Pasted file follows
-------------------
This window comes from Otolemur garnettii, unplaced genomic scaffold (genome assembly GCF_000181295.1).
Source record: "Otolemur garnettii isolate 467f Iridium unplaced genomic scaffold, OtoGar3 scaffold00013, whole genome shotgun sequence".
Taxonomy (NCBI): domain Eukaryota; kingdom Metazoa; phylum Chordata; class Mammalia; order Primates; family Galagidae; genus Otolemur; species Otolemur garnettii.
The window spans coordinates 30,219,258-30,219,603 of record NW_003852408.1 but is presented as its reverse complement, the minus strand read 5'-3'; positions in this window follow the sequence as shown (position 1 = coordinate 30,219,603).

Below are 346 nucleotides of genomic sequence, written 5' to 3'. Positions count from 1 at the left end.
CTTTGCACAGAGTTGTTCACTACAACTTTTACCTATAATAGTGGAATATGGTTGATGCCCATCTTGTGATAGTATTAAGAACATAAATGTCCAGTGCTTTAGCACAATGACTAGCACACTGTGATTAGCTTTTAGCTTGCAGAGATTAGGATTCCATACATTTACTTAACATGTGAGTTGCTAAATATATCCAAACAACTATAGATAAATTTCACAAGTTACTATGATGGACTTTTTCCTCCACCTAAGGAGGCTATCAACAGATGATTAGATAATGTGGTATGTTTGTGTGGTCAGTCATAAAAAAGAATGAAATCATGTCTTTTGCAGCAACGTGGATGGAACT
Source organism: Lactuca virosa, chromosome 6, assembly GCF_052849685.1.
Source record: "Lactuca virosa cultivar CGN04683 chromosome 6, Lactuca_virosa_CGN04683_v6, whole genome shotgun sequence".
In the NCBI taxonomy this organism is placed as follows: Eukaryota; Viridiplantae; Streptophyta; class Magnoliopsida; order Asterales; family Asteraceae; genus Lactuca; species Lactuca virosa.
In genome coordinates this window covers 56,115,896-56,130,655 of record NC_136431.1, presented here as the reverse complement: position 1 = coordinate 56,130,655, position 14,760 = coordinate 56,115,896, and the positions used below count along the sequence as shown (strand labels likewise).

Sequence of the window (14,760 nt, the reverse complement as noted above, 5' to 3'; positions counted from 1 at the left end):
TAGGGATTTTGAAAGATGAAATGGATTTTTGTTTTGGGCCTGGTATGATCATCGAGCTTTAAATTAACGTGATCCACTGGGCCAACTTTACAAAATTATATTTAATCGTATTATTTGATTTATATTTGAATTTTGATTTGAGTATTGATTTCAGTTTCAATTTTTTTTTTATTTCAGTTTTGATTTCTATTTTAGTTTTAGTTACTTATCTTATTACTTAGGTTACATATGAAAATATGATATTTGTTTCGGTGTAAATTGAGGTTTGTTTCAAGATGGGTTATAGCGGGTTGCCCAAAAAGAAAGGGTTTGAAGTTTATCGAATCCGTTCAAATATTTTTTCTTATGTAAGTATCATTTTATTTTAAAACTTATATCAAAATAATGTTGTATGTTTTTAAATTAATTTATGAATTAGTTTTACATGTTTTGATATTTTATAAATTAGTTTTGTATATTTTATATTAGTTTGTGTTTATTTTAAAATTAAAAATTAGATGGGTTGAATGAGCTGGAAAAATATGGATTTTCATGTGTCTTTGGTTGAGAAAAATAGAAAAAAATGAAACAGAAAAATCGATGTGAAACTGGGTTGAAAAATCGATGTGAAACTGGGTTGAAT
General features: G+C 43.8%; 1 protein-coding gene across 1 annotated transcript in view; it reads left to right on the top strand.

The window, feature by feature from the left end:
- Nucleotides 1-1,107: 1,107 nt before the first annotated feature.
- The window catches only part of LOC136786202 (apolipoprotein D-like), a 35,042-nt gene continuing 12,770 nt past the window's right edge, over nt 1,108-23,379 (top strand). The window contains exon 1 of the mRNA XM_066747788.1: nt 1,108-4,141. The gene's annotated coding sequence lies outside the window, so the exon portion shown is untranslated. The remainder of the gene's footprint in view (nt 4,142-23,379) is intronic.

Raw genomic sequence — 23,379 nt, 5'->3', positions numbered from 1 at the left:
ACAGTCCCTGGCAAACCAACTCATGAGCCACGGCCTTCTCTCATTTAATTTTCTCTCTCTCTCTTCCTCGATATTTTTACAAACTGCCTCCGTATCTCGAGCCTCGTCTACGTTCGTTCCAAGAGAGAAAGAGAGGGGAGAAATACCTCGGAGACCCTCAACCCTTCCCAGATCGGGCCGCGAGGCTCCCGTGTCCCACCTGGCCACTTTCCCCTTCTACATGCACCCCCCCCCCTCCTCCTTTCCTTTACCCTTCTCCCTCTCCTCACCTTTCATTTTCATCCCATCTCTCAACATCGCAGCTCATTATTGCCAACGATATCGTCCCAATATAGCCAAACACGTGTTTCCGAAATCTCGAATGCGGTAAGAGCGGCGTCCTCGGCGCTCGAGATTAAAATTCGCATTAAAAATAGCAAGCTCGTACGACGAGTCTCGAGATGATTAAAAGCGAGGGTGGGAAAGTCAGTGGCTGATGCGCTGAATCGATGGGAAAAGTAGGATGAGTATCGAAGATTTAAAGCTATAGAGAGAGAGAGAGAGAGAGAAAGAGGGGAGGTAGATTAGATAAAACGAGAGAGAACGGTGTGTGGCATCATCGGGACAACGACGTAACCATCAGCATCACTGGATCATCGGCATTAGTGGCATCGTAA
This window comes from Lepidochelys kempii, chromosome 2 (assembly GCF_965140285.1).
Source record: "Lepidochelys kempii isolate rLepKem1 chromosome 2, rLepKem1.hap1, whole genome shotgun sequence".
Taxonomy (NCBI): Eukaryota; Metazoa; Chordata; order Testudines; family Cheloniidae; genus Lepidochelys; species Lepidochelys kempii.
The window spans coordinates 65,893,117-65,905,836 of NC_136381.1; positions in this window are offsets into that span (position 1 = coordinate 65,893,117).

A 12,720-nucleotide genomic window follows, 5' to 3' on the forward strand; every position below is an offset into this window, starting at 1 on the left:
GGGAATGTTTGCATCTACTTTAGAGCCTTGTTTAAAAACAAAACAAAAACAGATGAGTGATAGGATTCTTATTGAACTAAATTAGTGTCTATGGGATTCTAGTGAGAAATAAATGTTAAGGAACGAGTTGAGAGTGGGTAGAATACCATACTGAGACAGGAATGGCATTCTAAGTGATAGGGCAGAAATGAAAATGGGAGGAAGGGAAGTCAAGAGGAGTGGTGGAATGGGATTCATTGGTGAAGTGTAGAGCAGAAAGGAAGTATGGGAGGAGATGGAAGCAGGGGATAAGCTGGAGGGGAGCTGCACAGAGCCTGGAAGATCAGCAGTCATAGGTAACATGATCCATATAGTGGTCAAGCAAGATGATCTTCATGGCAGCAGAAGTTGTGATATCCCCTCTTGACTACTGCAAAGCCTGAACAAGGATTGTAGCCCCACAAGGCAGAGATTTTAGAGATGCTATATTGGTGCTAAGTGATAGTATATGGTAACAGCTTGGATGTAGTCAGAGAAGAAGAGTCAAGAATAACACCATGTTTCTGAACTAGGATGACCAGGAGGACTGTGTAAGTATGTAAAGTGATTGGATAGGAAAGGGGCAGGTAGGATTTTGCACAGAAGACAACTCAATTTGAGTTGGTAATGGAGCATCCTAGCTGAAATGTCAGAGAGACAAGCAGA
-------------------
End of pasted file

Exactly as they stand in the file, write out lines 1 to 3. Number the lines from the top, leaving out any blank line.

This window comes from Otolemur garnettii, unplaced genomic scaffold (genome assembly GCF_000181295.1).
Source record: "Otolemur garnettii isolate 467f Iridium unplaced genomic scaffold, OtoGar3 scaffold00013, whole genome shotgun sequence".
Taxonomy (NCBI): domain Eukaryota; kingdom Metazoa; phylum Chordata; class Mammalia; order Primates; family Galagidae; genus Otolemur; species Otolemur garnettii.